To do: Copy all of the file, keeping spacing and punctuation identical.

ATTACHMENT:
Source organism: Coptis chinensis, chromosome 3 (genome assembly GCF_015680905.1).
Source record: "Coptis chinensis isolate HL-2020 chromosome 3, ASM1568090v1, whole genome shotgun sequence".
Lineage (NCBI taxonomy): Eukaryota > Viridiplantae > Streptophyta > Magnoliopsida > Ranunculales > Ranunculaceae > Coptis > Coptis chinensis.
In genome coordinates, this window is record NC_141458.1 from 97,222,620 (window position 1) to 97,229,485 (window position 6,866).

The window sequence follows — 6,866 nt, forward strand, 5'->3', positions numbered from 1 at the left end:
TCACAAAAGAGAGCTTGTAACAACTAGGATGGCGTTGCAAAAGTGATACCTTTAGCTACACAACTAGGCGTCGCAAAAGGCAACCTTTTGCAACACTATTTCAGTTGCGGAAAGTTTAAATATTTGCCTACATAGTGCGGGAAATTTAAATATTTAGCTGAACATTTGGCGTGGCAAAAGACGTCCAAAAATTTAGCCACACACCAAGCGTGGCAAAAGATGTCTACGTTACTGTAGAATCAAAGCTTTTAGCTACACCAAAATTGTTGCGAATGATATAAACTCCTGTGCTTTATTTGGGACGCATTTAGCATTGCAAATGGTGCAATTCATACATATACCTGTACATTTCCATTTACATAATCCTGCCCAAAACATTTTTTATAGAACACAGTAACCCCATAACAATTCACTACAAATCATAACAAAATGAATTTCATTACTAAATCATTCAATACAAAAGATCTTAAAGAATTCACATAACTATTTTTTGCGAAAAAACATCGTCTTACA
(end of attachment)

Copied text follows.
Source organism: Coptis chinensis, chromosome 3 (genome assembly GCF_015680905.1).
Source record: "Coptis chinensis isolate HL-2020 chromosome 3, ASM1568090v1, whole genome shotgun sequence".
Lineage (NCBI taxonomy): Eukaryota > Viridiplantae > Streptophyta > Magnoliopsida > Ranunculales > Ranunculaceae > Coptis > Coptis chinensis.
In genome coordinates, this window is record NC_141458.1 from 97,222,620 (window position 1) to 97,229,485 (window position 6,866).

The window sequence follows — 6,866 nt, forward strand, 5'->3', positions numbered from 1 at the left end:
TCACAAAAGAGAGCTTGTAACAACTAGGATGGCGTTGCAAAAGTGATACCTTTAGCTACACAACTAGGCGTCGCAAAAGGCAACCTTTTGCAACACTATTTCAGTTGCGGAAAGTTTAAATATTTGCCTACATAGTGCGGGAAATTTAAATATTTAGCTGAACATTTGGCGTGGCAAAAGACGTCCAAAAATTTAGCCACACACCAAGCGTGGCAAAAGATGTCTACGTTACTGTAGAATCAAAGCTTTTAGCTACACCAAAATTGTTGCGAATGATATAAACTCCTGTGCTTTATTTGGGACGCATTTAGCATTGCAAATGGTGCAATTCATACATATACCTGTACATTTCCATTTACATAATCCTGCCCAAAACATTTTTTATAGAACACAGTAACCCCATAACAATTCACTACAAATCATAACAAAATGAATTTCATTACTAAATCATTCAATACAAAAGATCTTAAAGAATTCACATAACTATTTTTTGCGAAAAAACATCGTCTTACA